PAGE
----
Animated Movies, Disney, Opinions, Reviews

Disney Canon Countdown 9: ‘Fun and Fancy Free’

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Fun-and-Fancy-Free

My first run in with the Disney film Fun and Fancy Free was during my preschool days. I remember sitting on the couch in my living room and watching Mickey and the Beanstalk as an individual TV episode on a Saturday morning. I wasn’t aware of the film the short originated from until years later. If I wasn’t such a big fan of animated movies, I probably never would have watched Fun and Fancy Free, simply because I never would have known of the film’s existence in the first place. Such is the fate of the majority of Disney package films released in the 1940s.

Fun and Fancy Free consists of two animated short films: Bongo—a segment adapted from Sinclair Lewis’ “Little Bear Bongo”—and Mickey and the Beanstalk—an adaptation of the story of Jack and the Beanstalk staring Mickey Mouse, Donald Duck, and Goofy. The film starts off with a short introduction by none other than the famous conscience of Pinocchio himself, Jiminy Cricket (voiced by the character’s original voice actor, singer Cliff Edwards). Jiminy sings “I’m a Happy-go-Lucky Fellow,” a song originally written for the film Pinocchio, and introduces the film’s first segment, Bongo.

Bongo

Bongo tells the story of the titular character, Bongo the bear, a circus performer who dreams of living freely in the wild. The segment is narrated by actress Dinah Shore.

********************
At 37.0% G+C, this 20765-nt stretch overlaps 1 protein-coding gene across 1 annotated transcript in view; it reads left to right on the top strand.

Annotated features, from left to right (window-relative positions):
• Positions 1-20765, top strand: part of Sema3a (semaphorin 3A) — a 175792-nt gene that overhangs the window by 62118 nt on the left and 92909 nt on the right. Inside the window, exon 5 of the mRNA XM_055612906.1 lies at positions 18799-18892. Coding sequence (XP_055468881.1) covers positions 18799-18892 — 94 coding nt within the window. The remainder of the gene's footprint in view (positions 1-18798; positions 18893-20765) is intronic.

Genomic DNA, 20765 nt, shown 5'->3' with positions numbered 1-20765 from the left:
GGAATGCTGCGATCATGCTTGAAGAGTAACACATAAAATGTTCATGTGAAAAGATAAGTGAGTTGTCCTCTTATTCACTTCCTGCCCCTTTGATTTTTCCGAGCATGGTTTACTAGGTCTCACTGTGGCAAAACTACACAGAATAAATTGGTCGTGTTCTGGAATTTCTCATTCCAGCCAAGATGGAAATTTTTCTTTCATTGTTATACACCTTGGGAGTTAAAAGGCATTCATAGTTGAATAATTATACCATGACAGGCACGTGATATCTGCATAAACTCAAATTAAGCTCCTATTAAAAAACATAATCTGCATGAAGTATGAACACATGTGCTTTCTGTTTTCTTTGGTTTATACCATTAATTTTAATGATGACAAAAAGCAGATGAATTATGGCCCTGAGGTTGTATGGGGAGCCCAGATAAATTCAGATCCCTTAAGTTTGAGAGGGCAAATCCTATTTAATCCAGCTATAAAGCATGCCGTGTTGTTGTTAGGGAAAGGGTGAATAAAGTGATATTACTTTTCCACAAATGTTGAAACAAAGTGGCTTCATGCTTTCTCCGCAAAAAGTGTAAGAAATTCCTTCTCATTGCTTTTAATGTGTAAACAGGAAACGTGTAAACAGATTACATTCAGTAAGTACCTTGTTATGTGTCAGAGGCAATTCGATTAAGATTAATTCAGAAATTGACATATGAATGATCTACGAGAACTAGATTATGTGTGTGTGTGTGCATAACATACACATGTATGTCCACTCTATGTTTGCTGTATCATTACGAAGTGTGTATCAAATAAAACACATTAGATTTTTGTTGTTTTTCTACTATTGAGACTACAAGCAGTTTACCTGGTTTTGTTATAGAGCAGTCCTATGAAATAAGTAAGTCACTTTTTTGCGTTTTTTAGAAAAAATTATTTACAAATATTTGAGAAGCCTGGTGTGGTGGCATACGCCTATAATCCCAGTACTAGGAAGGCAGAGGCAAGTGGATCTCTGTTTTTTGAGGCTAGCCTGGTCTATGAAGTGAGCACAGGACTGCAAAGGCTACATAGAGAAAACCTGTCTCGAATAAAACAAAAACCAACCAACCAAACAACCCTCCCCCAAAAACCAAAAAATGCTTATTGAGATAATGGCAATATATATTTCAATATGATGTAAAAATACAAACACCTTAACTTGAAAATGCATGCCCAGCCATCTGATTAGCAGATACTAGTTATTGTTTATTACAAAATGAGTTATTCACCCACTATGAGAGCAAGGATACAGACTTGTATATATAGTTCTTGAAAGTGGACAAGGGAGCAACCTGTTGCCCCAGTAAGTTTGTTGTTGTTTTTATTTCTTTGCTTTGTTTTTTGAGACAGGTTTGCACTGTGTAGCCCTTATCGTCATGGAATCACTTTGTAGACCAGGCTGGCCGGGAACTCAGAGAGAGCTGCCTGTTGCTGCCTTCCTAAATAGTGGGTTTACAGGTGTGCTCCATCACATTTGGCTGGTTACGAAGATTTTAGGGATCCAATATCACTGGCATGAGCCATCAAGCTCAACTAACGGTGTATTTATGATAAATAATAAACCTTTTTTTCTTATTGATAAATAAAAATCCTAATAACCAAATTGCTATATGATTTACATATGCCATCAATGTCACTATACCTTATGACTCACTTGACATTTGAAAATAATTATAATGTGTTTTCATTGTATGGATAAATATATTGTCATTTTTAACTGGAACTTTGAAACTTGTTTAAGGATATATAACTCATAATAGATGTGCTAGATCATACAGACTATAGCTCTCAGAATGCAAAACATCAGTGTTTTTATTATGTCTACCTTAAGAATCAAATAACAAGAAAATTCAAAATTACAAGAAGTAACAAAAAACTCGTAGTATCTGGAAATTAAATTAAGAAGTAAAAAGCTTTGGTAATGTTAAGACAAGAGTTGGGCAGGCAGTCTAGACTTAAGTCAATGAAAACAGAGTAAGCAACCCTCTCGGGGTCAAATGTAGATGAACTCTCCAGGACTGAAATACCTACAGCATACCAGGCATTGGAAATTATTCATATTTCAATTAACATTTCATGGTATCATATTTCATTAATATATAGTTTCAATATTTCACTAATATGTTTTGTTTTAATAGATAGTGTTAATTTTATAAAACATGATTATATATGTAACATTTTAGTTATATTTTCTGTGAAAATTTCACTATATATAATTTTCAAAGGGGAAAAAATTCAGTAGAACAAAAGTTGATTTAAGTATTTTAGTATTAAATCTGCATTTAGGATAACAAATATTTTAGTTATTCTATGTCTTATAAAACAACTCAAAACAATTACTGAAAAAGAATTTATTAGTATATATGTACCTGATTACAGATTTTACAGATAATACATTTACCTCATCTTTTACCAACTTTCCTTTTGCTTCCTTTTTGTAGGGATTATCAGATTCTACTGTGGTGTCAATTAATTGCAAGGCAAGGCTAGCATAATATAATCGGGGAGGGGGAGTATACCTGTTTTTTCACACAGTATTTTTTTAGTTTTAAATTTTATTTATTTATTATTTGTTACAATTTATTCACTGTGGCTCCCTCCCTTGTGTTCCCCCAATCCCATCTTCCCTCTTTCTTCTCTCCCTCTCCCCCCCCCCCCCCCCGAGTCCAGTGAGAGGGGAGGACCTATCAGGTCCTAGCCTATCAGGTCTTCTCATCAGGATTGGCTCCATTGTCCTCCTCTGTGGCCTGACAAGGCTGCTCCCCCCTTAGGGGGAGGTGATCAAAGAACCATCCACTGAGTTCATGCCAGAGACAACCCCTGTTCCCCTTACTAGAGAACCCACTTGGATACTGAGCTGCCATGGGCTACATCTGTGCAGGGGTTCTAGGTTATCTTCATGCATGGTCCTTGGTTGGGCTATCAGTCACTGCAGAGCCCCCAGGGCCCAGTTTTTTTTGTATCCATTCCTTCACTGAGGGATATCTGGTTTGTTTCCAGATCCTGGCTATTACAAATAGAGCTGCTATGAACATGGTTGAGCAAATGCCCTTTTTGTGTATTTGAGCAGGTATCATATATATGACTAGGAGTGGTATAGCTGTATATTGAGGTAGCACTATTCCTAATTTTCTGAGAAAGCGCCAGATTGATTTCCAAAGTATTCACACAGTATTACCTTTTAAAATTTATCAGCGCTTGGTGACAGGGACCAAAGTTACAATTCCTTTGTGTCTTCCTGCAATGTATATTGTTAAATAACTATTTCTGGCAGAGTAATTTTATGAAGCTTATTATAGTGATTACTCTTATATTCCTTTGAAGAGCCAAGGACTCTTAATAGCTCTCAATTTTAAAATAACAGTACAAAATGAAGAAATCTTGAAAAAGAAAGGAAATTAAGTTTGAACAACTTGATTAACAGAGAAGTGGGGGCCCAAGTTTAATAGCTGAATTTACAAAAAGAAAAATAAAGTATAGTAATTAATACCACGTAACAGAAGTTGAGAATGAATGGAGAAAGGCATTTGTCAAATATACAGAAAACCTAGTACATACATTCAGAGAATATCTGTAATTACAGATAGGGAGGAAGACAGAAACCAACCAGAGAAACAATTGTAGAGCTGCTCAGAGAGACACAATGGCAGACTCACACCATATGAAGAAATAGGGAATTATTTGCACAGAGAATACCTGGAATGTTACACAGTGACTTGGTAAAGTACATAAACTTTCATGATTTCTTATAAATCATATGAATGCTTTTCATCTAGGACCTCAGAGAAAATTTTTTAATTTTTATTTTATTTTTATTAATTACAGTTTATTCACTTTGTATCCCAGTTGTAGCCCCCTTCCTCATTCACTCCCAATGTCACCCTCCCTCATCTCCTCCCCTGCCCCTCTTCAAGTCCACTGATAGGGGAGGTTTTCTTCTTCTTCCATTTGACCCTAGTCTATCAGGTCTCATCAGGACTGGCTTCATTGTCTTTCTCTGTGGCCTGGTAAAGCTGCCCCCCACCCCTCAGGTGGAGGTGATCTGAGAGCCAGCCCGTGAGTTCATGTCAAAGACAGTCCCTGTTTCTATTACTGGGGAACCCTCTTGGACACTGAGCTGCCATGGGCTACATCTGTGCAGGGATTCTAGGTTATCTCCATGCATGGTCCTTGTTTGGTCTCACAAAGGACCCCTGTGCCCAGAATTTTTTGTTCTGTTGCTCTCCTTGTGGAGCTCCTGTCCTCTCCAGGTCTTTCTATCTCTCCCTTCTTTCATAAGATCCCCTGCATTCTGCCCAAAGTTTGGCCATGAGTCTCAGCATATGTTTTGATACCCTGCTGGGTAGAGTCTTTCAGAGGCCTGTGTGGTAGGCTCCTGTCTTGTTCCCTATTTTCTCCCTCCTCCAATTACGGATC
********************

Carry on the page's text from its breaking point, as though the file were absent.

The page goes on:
The segment begins with Bongo escaping the circus and making his way to the forest. Once there, he meets a bear named Lulubelle, whom he immediately falls in love with. However, another bear, the jealous and violent Lumpjaw, competes with Bongo for Lulubelle. Trouble arises when Bongo, being from the circus, fails to realize that slapping one another in the face is considered a sign of love in forest bear “culture.” This creates tension in his relationship with Lulubelle and causes her to turn to Lumpjaw.

Bongo decides to challenge Lumpjaw to a fight in order to win Lulubelle back. During the fight, he and Lumpjaw fall over a waterfall, and Lumpjaw is swept away. Bongo is miraculously saved by his hat, which catches on a hanging branch. The segment ends with his happy reunion with Lulubelle and the other forest bears.

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Mickey and the Beanstalk

Of the two shorts that make up this package film, Mickey and the Beanstalk is by far my favorite. After Bongo, it’s nice to return to the familiar characters of Mickey, Donald, and Goofy. This short tells the classic Jack and the Beanstalk tale: after a singing harp (voiced by Anita Gordon) is stolen from her home of Happy Valley by Willie the Giant (Billy Gilbert), three peasants—Mickey, Donald, and Goofy (voiced by Walt Disney, Clarence Nash, and Pinto Clovig respectively)—come to her rescue.